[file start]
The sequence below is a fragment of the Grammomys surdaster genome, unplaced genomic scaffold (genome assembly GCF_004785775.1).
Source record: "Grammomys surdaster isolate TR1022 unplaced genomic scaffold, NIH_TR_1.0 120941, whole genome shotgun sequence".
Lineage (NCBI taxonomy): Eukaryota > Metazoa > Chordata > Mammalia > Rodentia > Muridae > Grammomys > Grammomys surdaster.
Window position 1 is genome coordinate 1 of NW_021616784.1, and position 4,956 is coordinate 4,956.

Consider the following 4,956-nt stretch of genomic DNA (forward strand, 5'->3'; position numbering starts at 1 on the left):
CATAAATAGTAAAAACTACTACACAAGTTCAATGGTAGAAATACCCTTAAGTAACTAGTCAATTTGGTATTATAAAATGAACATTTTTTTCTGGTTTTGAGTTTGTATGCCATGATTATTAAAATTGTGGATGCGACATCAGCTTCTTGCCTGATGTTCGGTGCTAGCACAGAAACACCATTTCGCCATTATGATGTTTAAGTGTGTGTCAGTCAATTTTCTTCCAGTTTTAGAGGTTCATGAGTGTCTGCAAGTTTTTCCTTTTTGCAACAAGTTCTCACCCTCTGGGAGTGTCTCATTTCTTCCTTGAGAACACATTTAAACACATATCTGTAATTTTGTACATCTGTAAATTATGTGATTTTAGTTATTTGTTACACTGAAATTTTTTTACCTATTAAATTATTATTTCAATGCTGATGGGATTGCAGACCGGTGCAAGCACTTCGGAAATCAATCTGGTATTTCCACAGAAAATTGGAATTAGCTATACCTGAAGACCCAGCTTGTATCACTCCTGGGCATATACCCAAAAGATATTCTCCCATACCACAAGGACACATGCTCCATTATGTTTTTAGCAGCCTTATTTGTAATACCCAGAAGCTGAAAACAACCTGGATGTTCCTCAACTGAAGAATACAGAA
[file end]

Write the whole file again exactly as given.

The sequence below is a fragment of the Grammomys surdaster genome, unplaced genomic scaffold (genome assembly GCF_004785775.1).
Source record: "Grammomys surdaster isolate TR1022 unplaced genomic scaffold, NIH_TR_1.0 120941, whole genome shotgun sequence".
Lineage (NCBI taxonomy): Eukaryota > Metazoa > Chordata > Mammalia > Rodentia > Muridae > Grammomys > Grammomys surdaster.
Window position 1 is genome coordinate 1 of NW_021616784.1, and position 4,956 is coordinate 4,956.

Consider the following 4,956-nt stretch of genomic DNA (forward strand, 5'->3'; position numbering starts at 1 on the left):
CATAAATAGTAAAAACTACTACACAAGTTCAATGGTAGAAATACCCTTAAGTAACTAGTCAATTTGGTATTATAAAATGAACATTTTTTTCTGGTTTTGAGTTTGTATGCCATGATTATTAAAATTGTGGATGCGACATCAGCTTCTTGCCTGATGTTCGGTGCTAGCACAGAAACACCATTTCGCCATTATGATGTTTAAGTGTGTGTCAGTCAATTTTCTTCCAGTTTTAGAGGTTCATGAGTGTCTGCAAGTTTTTCCTTTTTGCAACAAGTTCTCACCCTCTGGGAGTGTCTCATTTCTTCCTTGAGAACACATTTAAACACATATCTGTAATTTTGTACATCTGTAAATTATGTGATTTTAGTTATTTGTTACACTGAAATTTTTTTACCTATTAAATTATTATTTCAATGCTGATGGGATTGCAGACCGGTGCAAGCACTTCGGAAATCAATCTGGTATTTCCACAGAAAATTGGAATTAGCTATACCTGAAGACCCAGCTTGTATCACTCCTGGGCATATACCCAAAAGATATTCTCCCATACCACAAGGACACATGCTCCATTATGTTTTTAGCAGCCTTATTTGTAATACCCAGAAGCTGAAAACAACCTGGATGTTCCTCAACTGAAGAATACAGAA